Memorial Day Special


Red Poppies
In 1915, inspired by the poem "In Flanders Fields,"
Moina Michael replied with her own poem:
"We cherish too, the Poppy red
That grows on fields where valor led,
It seems to signal to the skies
That blood of heroes never dies"

She then conceived of an idea to wear red poppies on Memorial day in honor of those who died serving the nation during war. She was the first to wear one, and sold poppies to her friends and co-workers with the money going to benefit servicemen in need. Later a Madam Guerin from France was visiting the United States and learned of this new custom started by Ms. Michael. When she returned to France she made artificial red poppies to raise money for war orphaned children and widowed women. This tradition spread to other countries. In 1921, the Franco-American Children's League sold poppies nationally to benefit war orphans of France and Belgium. The League disbanded a year later and Madam Guerin approached the VFW for help.
Shortly before Memorial Day in 1922 the VFW became the first veterans' organization to nationally sell poppies. Two years later their "Buddy" Poppy program was selling artificial poppies made by disabled veterans. In 1948 the US Post Office honored Ms. Michael for her role in founding the National Poppy movement by issuing a red 3 cent postage stamp with her likeness on it.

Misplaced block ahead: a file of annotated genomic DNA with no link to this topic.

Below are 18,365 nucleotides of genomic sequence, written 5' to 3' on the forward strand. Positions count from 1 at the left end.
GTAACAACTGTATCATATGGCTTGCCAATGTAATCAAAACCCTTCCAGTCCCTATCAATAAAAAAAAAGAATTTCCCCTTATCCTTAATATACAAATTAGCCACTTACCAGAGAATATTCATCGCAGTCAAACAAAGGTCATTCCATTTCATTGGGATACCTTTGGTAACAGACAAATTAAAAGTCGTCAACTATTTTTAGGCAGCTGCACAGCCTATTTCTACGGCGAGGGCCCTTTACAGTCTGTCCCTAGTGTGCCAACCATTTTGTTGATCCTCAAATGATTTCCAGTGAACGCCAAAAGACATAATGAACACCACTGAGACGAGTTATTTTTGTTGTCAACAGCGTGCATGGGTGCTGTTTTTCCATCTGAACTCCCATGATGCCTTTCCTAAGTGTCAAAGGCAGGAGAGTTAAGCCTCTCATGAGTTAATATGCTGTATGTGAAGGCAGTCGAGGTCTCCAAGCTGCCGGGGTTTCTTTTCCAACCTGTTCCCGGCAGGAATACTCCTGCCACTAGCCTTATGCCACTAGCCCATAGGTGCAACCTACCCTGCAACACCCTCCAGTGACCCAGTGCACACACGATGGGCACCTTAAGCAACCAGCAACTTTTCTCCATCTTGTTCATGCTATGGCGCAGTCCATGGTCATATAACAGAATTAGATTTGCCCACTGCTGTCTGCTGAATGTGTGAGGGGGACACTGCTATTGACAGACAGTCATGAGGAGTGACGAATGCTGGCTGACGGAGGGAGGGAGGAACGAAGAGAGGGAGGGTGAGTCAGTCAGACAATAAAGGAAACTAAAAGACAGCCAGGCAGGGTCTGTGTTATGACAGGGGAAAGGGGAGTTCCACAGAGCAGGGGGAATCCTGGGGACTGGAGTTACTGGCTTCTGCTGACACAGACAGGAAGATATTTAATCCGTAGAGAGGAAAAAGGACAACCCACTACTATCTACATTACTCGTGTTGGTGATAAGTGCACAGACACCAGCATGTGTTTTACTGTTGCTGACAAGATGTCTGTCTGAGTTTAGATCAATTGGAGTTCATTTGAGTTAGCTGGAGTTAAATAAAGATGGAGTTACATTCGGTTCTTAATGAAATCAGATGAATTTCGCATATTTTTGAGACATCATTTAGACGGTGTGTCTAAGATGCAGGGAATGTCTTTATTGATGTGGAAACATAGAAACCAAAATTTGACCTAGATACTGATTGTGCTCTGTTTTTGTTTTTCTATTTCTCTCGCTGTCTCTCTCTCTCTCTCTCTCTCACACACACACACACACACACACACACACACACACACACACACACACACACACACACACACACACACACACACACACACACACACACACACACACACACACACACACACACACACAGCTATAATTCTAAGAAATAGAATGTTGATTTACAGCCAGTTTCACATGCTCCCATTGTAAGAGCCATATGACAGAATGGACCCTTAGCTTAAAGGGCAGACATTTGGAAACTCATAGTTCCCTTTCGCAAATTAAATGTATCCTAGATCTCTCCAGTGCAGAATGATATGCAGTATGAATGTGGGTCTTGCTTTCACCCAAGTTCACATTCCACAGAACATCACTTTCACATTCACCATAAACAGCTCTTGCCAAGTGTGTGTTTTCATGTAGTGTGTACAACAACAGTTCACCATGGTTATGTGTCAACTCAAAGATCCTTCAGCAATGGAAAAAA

On a personal note .. (please don't read this if you don't want to)  :-)
Memorial Day holds an incredibly tight bond in so many of our hearts. My husband is a Vietnam Vet .. one who choose to head back for a second tour. The first a Marine and the second he joined the Army becoming a Ranger. I was just young enough to not have any idea what the war was all about. NOW, I have insight as to what happens to our soldiers (warriors are more like it). My husband was captured twice, shot three times and came home with sadness in his heart but with such a kind soul. We will be married 36 years in December. As most of you know, he is battling terminal cancer and kidney disease. Our soldiers fought and died in the name of WAR and for those who did come home, the pain and mental torture was unbearable.
I don't know why anyone is stricken with cancer. It grips, tightens and tears at one's heart. The words I speak when talking to Leland seem to melt into tears. I realize everyone has their story and that ours in no less or more important than anyone else in this world. As I type this the song "Knock, knock, knocking on heaven's door" just came on the radio. Coincidence? I think not.
Thank you all for your continued support, kind words, thoughtful e-mails, and love. My gratitude for you all is so deep and will be remembered as Leland fights his personal battle without reservation. Every moment he is given will be cherished and carry us through as he fights and beyond ...   
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